This is some old draft article that I didn’t want to trash, so I’ll try to at least partially salvage it.
I played a bit with Deno deploy a while back, and I must say quite impressive that using Deno deploy is very easy to fast spawn a serverless worker, similar to a Cloudflare worker.
If I were to deploy something on a large scale where serverless workers could be a suitable environment as a replacement for a different backend set-up, and I had to choose a paid service, I would probably go with Cloudflare only because it allows the worker to be written in several languages, and thus gives you better flexibility. View full article
Somewhat of a month back I applied for GitHub copilot access, out of curiosity and I am using it since I got access around 11 June 2021. To apply for access you basically submit an application form, and after it’s reviewed you get an invite to a private GitHub repo, once you have access to that repo you can use copilot by using the VS extension and authenticate with the Github account that has access to that repo, be sure to change fast the issues watching level because it’s set to all and that will basically flood your email address with thousands of emails since it’s a very popular repo. View full article
When WSL1 first appeared I was pretty excited, a lot of people claim today that because WSL, Windows is the best platform for developers, personally these days I think any OS from the big three can act as a perfect developing platform since many of us use docker anyway.
But back to WSL1, what I really liked was the WSL1 was Cygwin on steroids a kind of “Linux Wine”, and that meant a lot from the perspective of OS development, because it really was a step in the direction of merging OSes rather than have yet another virtual machine.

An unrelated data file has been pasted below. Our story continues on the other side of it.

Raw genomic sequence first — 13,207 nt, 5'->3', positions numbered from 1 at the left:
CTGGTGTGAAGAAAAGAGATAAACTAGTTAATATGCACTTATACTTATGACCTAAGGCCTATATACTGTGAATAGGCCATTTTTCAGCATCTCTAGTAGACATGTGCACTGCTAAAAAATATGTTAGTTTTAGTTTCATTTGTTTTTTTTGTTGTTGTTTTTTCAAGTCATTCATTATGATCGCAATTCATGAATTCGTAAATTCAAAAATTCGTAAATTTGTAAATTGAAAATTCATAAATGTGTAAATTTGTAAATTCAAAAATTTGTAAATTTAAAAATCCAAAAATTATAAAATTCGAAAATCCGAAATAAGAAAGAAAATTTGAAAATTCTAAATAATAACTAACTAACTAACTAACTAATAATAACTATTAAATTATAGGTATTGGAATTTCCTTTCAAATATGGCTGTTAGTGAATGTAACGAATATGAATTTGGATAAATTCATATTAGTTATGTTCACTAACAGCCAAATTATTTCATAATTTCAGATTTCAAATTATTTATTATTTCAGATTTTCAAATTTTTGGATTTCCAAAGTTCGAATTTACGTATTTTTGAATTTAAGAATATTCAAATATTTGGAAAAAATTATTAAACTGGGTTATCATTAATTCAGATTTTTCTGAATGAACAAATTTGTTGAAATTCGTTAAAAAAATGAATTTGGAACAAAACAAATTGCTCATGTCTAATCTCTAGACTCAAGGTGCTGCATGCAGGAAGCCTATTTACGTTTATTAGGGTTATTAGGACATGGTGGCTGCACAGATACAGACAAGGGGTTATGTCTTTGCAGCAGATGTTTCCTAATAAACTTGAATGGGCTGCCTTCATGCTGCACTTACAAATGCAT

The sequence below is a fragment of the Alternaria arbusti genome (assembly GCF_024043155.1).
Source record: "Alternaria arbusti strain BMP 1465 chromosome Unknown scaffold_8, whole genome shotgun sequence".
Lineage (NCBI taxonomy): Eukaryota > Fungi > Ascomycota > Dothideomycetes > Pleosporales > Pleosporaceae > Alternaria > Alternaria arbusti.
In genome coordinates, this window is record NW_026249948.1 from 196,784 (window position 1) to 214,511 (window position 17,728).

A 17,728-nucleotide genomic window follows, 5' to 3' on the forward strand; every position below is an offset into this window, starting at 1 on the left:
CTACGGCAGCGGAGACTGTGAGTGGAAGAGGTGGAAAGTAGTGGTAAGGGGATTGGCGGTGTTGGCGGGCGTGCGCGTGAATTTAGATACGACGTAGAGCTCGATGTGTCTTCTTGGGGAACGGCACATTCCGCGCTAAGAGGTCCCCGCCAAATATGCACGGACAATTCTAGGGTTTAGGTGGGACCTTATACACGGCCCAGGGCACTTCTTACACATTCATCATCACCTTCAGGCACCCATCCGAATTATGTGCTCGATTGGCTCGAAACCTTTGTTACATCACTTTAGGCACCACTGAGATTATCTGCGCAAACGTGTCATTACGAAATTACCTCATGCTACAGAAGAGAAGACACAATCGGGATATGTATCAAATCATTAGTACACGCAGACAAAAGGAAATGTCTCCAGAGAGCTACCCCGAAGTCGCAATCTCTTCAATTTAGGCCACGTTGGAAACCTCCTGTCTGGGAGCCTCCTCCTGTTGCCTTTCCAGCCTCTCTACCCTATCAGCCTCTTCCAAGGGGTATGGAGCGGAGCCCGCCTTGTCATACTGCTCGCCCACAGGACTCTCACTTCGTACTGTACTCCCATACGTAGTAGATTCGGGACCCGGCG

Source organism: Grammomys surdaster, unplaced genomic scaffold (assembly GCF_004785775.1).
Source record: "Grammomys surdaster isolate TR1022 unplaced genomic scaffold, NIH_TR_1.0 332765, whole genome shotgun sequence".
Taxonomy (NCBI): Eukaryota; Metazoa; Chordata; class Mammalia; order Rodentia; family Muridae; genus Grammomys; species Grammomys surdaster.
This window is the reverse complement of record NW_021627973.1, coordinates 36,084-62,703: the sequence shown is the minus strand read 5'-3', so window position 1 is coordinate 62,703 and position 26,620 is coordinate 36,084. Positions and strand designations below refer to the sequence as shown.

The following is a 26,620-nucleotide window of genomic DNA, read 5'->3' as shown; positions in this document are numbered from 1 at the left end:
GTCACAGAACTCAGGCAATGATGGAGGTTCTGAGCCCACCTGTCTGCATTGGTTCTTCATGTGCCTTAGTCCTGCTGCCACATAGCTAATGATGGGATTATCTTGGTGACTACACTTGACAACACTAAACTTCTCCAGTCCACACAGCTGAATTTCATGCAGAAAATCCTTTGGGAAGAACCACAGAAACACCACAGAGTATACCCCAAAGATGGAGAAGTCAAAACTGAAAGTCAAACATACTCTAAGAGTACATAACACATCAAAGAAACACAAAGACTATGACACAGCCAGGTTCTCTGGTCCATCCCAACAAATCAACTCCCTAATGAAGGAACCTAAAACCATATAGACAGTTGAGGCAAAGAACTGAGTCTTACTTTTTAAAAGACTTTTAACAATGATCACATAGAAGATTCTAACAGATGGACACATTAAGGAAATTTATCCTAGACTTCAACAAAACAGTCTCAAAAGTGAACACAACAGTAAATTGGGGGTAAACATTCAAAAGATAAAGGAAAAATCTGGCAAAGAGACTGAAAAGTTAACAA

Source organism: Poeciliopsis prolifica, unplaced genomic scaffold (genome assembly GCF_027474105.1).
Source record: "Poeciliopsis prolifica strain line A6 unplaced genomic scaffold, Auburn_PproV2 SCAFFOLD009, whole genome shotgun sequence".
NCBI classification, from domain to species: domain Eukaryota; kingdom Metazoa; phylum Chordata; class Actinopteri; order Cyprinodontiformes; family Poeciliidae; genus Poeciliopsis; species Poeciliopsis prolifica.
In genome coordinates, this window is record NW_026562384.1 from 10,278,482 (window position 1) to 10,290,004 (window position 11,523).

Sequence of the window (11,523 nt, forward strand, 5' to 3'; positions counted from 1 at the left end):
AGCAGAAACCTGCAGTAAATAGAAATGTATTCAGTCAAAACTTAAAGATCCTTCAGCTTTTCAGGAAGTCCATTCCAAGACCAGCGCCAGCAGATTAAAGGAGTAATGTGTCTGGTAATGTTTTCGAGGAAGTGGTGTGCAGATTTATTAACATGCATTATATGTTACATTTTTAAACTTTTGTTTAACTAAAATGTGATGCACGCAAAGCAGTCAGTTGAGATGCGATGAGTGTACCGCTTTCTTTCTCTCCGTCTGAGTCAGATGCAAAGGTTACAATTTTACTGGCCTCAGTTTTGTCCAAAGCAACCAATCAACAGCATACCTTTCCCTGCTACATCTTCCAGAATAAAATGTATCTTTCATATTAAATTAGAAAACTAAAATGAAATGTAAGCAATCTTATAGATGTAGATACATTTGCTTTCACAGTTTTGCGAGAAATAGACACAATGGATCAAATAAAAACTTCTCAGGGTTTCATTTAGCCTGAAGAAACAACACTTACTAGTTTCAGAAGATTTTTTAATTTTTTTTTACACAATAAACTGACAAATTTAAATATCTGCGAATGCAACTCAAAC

I mostly switched to WSL2 because I grew tired of my applications crashing because WSL1 was missing some implementations, and I thought I wasted enough time on workarounds like setting Nginx buffering to off, replacing libc libraries, replace system binaries with custom scripts, replacing apt repos with custom ones, adding custom apt repos, changing network IP version preference, avoid using Unix sockets and so on and on(but even TCP wasn’t fully implemented, constantly you could bumble into TCP_INFO error), so basically WSL1 is not extremely stable. View full article
If you want to install Laravel on a RedHat 7.3 OS, you will have to use PHP 7.0.* as this is a Laravel minimum requirement, so this is the set of commands that I used in order to configure the needed software for Laravel. ( you can also download the set of commands as a text file below).
Also, I would like to mention that I generally prefer Nginx over Apache, and HTTPS obviously, but this is just a quick setup.
View full article
#--- AutoStart network interface
#--- Open FireWall 80
firewall-cmd --zone=public --add-port=80/tcp --permanent
#--- Check the updated rules with:(optional)
#--- Delete PHP 5.4
yum list php
yum remove php.x86_64